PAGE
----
4 July 2005, what a patriotic day to be shipped off to basic training!
Jeans, a t-shirt, and a backpack with just about every essential I thought I would need, I left home for Lackland AFB, TX where I would spend the next few weeks learning to be an Airman in the U.S. Air Force. Most who endure basic training are glad it’s over when it’s time, but just about everyone I know says they’d do it again in a heartbeat. Crazy? Possibly.
That’s the U.S. military. I remember growing up on several bases (dad was in the Army) and at Sunday school we’d sing the patrio-christian verses,
I may never run with the infantry,
shoot the artillery,
ride with the cavalry,
fly over the enemy,
but I’m in the Lord’s Army, YES SIR!
Acting like we were marching in place and doing the choreography to act out the lyrics, we happily played soldier in order to understand the message. That was child’s play though. The real military is tough work at 19 years old. They say “it’s the worst job you’ll ever love, and the best job you’ll ever hate.” My experience in the Air Force was short, but I really grew up, and grew strong quickly. That July day I didn’t know where I would be going. After basic training, then tech school, and a stint helping clean up hurricane Katrina which all took about 10 months, I received orders to Alaska. I still didn’t know where I was going but I went anyways, ready for anything.
Making my four year obligation all I would serve, I got out and realized just how different the outside was. There is something of another world of difference between those who have worn the uniform, ironed it daily, stood in formation, and took some serious “smoke sessions” (where you “get smoked” for doing the wrong thing) that just doesn’t leave your skin and your soul when you out-process and zip up that uniform into a bag and put it in a corner of your closet. Forever strong, forever different.
I became a Christian in the Air Force as well. Giving God my life without a clue where it would take me, it was just like the military. As a Catholic and Christian, I am now in the Lord’s Army, truly. My higher command, God, knew my orders but didn’t tell me until the time was appropriate. Even then, I still had questions. “How do I get there?” “Can I take anything with me?” Serving God is truly analogous to being in the Lord’s Army.
In the Lord’s Army, you better get straight on these tactical tools and characteristics of a good soldier:
- Know your field manual, your Bible. Read it, know it, live it. Let it be your daily bread and your sword when in a match with your enemy, and let it supplement you in teaching you and equipping your for every good work (2 Tim 3:16-17).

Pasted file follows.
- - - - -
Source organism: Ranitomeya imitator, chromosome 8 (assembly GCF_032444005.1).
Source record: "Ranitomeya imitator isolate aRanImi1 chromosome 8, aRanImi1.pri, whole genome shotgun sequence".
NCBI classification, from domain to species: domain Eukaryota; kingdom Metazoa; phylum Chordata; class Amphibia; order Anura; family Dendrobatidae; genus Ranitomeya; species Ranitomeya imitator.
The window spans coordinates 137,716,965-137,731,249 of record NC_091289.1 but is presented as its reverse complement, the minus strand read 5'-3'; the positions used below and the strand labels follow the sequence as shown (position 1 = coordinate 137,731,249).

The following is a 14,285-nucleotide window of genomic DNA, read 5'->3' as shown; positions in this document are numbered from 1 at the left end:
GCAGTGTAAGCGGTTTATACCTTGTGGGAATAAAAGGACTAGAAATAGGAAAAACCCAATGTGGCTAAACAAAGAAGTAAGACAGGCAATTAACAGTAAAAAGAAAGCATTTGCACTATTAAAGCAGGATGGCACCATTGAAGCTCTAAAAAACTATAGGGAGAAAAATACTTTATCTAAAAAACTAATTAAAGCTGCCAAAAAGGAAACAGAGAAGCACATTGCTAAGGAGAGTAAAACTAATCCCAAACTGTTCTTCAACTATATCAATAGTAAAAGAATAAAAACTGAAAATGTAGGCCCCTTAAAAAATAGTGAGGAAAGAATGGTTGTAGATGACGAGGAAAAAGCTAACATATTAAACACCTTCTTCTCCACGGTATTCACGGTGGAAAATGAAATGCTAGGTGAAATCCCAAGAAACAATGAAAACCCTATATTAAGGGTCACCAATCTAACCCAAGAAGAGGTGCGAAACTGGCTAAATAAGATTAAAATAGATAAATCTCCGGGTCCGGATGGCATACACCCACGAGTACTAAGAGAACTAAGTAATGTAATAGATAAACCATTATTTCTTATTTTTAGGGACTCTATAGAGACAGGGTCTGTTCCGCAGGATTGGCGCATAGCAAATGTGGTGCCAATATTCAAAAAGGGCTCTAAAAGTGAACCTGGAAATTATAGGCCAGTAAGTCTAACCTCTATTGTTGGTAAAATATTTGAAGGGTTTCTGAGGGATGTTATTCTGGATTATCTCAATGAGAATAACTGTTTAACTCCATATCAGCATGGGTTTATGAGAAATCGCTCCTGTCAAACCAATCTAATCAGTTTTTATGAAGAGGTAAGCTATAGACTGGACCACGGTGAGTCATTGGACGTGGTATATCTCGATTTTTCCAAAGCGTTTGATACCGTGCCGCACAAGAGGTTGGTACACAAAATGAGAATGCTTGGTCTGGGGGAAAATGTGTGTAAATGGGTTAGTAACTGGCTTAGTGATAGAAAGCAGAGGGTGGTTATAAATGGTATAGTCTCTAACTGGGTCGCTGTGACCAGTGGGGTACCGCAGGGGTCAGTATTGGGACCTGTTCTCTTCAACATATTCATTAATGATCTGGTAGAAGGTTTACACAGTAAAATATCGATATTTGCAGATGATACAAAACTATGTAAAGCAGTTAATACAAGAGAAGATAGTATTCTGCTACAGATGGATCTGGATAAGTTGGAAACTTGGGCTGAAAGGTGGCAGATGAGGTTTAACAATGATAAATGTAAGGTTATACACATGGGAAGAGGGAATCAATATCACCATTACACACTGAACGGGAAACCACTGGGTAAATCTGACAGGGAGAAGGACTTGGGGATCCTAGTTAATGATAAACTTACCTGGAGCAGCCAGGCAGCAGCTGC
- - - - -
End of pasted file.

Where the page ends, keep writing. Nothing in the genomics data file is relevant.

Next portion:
- Understand your enemy. Employ counterintelligence tactics that will help you be on your guard from the imminent attacks of the Enemy.
- Know your spiritual armor (Ephesians 6) and make sure you know how to use it, and what it’s for.
- Communications is everything. On the battlefield or in the cockpit, use your radio to call on your friends to support. That means pray to God, daily and know what signals He is sending and call on your Church on Earth and in Heaven for intercession.
- There are many seasons in your life and the first few as a Christian you must spend training and from there continue to retrain and refresh yourself on the basics I outlined. Those will be your bread and butter, or better yet, your spiritual MRE and canteen.
In this Call of Duty, you are called to live as a leader. Forever strong, forever different. You might dress like everyone else but you will be expected to act different than everyone else. Just like in the U.S. military, people are naturally going to expect a sense of service and selflessness from you. Endure this demand. Retirement from Christianity is not an option. You might cross-train into a different ministry and career or you might take on special project like being a father or student. All soldiers are different so have an open mind and let God put the responsibilities He has in mind for you. Remember you have orders and they were made according to your Commander’s evaluation of what he knows you are capable of!
The men and women who graduate boot camp and basic training successfully might sound crazy for wanting to do it all over again but there is a real truth there. In hindsight they realize that gave it their all, but in the 20/20 vision of the past, they know they also received hard work from their team and at no other time on their life did they feel so joined as one unit to the person next to them as they counted on them for survival. I pray that we all come to that sense of family in the Lord’s Army. I hope that when we are done, we might not have known where we were going, but we know we gave it our all, and that the person next to us did the same.